Worth mentioning that the Republicans who voted to push through the mine over community objections promised that Gogebic Taconite would be creating local jobs. So of course, the first thing, the very first thing that G-Tac did was import their paramilitary mercenaries from Scottsdale, AZ…

Something else worth mentioning? The land is actually open to the public and Bulletproof’s militarized rental cops do not even have the legal right in Wisconsin to actually use the weaponry that they are openly carrying around for the purpose of protecting property. And again, this is property that they do not own!.

Here’s a news report on this highly disturbing development from WISC-TV:
 

 

Written by Richard Metzger | Discussion
Irish town erects fake shop fronts for G8 summit


 
I shit you not. Apparently the G8 leaders and their entourages are such delicate flowers that they can’t bear to see the effect of the global recession on the towns they drive through, such as upcoming host Enniskillen in Northern Ireland.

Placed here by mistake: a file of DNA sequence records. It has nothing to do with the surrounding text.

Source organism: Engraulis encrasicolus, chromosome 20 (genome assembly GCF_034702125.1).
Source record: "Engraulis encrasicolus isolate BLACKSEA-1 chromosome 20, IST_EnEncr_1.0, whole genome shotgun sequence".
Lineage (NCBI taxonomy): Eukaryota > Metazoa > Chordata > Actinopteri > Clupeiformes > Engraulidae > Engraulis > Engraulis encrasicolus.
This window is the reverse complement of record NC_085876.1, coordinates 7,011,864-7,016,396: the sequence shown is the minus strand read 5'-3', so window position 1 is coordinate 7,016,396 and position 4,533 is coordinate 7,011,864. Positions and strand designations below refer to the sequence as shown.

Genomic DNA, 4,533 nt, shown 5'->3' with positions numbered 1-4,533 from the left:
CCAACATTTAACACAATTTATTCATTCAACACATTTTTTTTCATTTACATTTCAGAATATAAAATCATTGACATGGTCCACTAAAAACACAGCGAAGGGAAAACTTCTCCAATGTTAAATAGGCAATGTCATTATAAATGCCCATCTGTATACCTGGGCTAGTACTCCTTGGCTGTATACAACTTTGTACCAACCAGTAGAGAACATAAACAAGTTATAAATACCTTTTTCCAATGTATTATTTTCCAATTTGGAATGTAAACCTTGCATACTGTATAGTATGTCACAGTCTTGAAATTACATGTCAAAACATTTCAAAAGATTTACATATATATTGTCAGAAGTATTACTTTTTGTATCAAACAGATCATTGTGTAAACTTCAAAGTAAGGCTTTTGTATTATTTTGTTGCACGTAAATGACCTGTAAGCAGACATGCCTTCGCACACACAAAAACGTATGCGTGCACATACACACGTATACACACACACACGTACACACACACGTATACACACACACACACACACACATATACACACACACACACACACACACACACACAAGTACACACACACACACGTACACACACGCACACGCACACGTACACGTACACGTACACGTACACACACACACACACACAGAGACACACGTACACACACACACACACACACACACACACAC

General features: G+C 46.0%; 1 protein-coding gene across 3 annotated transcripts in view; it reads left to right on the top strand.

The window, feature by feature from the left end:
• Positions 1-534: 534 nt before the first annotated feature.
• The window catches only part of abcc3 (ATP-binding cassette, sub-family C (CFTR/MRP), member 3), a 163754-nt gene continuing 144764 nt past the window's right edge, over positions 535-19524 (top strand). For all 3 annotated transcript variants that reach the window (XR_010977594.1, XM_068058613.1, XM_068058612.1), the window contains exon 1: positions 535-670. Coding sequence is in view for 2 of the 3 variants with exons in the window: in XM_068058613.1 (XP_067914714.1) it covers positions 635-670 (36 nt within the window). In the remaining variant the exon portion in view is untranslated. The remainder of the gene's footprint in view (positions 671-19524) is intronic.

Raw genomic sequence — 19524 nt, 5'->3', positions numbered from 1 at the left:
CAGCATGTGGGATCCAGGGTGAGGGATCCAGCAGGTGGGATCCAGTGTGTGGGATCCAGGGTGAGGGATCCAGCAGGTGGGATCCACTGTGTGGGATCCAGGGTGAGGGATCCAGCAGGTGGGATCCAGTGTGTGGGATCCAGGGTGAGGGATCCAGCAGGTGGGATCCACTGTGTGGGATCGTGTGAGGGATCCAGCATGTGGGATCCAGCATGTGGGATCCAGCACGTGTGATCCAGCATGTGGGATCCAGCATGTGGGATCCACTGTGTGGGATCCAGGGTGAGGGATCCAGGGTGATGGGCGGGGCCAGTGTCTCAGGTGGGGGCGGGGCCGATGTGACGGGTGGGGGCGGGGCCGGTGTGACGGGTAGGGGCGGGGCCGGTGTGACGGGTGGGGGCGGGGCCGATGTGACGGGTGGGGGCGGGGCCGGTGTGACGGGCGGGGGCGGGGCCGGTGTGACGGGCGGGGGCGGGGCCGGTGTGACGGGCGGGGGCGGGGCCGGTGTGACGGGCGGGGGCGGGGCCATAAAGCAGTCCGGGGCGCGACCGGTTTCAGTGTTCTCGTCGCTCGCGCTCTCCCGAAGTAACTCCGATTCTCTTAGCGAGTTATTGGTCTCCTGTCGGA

Via RTÉ, the Irish national broadcaster:

Local councils in Northern Ireland have painted fake shop fronts and covered derelict buildings with huge billboards to hide the economic hardship being felt in towns and villages near the golf resort where G8 leaders will meet this month.

Northern Ireland’s government has spent £2m (€2.3m) tackling dereliction over the past two years, the environment department said. Some buildings have been demolished and others have been given a facelift in an attempt to make areas more attractive.

Almost a quarter of “dereliction funds” were freed up for local councillors in Co Fermanagh in anticipation of Britain hosting the annual Group of Eight leaders’ summit there on 17-18 June. More than 100 properties have been spruced up. In the one-street town of Belcoo, the changes are merely cosmetic.

At a former butcher’s shop, stickers applied to the windows show a packed meat counter and give the impression that business is booming. Across the street, another empty unit has been given a makeover to look like a thriving office supply shop.